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iphone – Which mobile system is for programmers?

Posted by: admin May 14, 2020 Leave a comment


I have been used my Palm Treo 650 for a few years. Now i am considering to buy a new one among iPhone, BlackBerry and Windows mobile. It seems windows mobile is best for me. Because I have experience with .NET development, and I think .net framework compact will not be too far away from my knowledge.

Apart from calls, messages, I use it to check email, news and internet a lot. And I am very interested in developing small useful programmes on it as well. But it seems fancy iphone and push mail with BlackBerry are also very cool.

To consider both mobile programming and personal use, which is the best choice of a mobile system for programmers?

How to&Answers:

Windows Mobile is by far the most developer friendly platform. Please note however that you need Visual Studio Professional edition to write mobile applications. Other than that, developing applications is much like developing for desktop machines. No need of signing applications, application stores or annoying security warnings (only a single warning, when you first run your application). Also, the tools are in very mature state and you can focus on your application from day one rather than fighting with platform intricacies. So, I would say that Windows Mobile is the best solution for hobby projects and for small scale applications.

For mass market applications (targeting the consumer market), I think iPhone and blackberry are more suitable. These platforms seem to have a bigger share and on top of that, owners of these phones are more likely to pay for a new application.

There is also Symbian and specifically Nokia’s S60, which has the biggest share in smartphones today. However Symbian is notoriously known as developer – unfriendly and I also think that owners of Symbian phones don’t know/care that they can install applications in their devices. Not to mention that applications need to be signed in order to run.

Finally there is J2ME. This is not so limiting as it used to be and it has the big advantage that it targets almost every phone available. However, it has been used until today mainly for games, because every application that uses a sensitive API needs to be signed. It would be a good solution, if you were only interested in games.


Android is ostensibly more “open” than iPhone. The wireless carriers claim to not plan on interference with developers on Android. We shall see.

If you just want to hack, Android is likely going to be more friendly to you. That said, you are in a Java sandbox.

If you’re into games, I would go iPhone, since there is OpenGL ES support and some pretty cool third-party libs like Unity and Cocos2d.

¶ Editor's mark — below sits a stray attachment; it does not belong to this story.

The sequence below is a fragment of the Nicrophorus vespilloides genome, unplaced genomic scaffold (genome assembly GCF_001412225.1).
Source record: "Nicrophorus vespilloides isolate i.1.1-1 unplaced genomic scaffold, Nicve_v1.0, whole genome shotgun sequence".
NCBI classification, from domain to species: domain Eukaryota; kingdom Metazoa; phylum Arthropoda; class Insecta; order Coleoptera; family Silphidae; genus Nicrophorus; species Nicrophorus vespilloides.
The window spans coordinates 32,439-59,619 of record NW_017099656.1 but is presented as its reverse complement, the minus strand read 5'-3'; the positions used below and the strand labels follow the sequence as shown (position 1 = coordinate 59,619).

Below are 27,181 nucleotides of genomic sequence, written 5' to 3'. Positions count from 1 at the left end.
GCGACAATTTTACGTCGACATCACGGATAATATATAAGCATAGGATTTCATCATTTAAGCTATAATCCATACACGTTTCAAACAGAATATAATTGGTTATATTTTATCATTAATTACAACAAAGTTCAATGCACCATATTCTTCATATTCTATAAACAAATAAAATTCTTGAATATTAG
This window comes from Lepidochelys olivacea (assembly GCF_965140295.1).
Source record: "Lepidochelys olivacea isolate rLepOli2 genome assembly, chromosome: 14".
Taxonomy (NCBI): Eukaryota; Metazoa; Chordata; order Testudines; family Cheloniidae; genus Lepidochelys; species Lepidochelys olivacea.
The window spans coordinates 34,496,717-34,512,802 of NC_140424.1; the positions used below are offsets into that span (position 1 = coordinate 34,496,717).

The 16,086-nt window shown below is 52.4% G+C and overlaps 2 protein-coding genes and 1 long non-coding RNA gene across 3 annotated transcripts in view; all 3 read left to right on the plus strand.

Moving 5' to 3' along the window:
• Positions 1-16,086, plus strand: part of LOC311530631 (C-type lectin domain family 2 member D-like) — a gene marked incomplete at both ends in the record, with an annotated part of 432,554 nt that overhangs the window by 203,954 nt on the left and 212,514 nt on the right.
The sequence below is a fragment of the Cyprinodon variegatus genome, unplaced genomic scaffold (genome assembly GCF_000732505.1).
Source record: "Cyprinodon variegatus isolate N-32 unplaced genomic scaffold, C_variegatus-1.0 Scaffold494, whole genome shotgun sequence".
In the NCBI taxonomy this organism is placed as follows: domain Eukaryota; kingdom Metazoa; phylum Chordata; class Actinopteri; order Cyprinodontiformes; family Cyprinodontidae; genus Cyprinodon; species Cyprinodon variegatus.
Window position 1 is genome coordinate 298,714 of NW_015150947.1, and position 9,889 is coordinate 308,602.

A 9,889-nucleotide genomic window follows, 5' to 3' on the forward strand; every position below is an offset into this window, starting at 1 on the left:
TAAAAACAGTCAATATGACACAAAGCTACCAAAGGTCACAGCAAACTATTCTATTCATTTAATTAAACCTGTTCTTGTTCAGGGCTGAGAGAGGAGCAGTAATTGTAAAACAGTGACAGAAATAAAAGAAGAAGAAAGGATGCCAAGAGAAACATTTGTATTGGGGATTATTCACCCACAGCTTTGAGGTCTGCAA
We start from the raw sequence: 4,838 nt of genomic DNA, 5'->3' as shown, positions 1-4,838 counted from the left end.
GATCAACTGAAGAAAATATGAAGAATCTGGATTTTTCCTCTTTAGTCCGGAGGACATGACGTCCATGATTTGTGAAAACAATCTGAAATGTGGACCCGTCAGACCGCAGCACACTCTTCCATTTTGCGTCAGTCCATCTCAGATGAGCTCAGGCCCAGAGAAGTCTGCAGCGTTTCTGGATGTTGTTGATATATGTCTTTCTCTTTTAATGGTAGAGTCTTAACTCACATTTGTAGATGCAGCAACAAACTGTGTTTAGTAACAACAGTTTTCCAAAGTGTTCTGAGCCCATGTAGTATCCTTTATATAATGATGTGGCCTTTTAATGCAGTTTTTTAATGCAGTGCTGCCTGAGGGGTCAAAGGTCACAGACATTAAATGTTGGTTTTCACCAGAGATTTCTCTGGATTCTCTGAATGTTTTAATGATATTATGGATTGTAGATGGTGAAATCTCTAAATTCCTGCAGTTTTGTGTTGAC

SO if you want people to see/use your apps, for now there is only iPhone. The older systems like J2ME and BREW are the past. I don’t expect them to survive for more than a few years at most.

Symbian is popular in Europe, but it’s a beast of an API as I recall. Everything seemed extra hard to me.


If you plan on distributing your app (either free or for pay) then the iPhone platform definitely has the advantage. All you need to do is write the app and submit it, and they take care of the distribution and sales (assuming your app is approved).

The Android platform is another option that also has a “marketplace”, however it’s much newer with much fewer handsets available.


Edited years later: I’d go with Ionic. Best cross platform development platform I can find.


  • heard terrible things about it
  • expensive development environment
  • blackberry is more common for business, which says a lot


  • restrictive NDA
  • potential for apple to not approve your app even if it’s safe and useful (read this article about a podcast app that someone developed that apple rejected )
  • objective C hurts my eyes 🙂
  • $100 for a license
  • on the plus side, tons of people have this platform
  • don’t know if it’s free to develop on, I’ve read that you have to have the license to put apps on your phone


  • free to develop on, free to put apps on your own phone, $25 to get a license
  • development environment is actually pretty good and free (Eclipse is what I use)
  • more handsets being released, more carriers coming on board
  • Samsung phone on the way (I’ve been really happy with all the Sammy phones I’ve owned)
  • Java is very easy to pick up if you are a C# dev
  • your app will only get removed from the store if it’s a security risk
  • pay-to-play apps are on the way soon (I hear January but that’s just a rumor I think)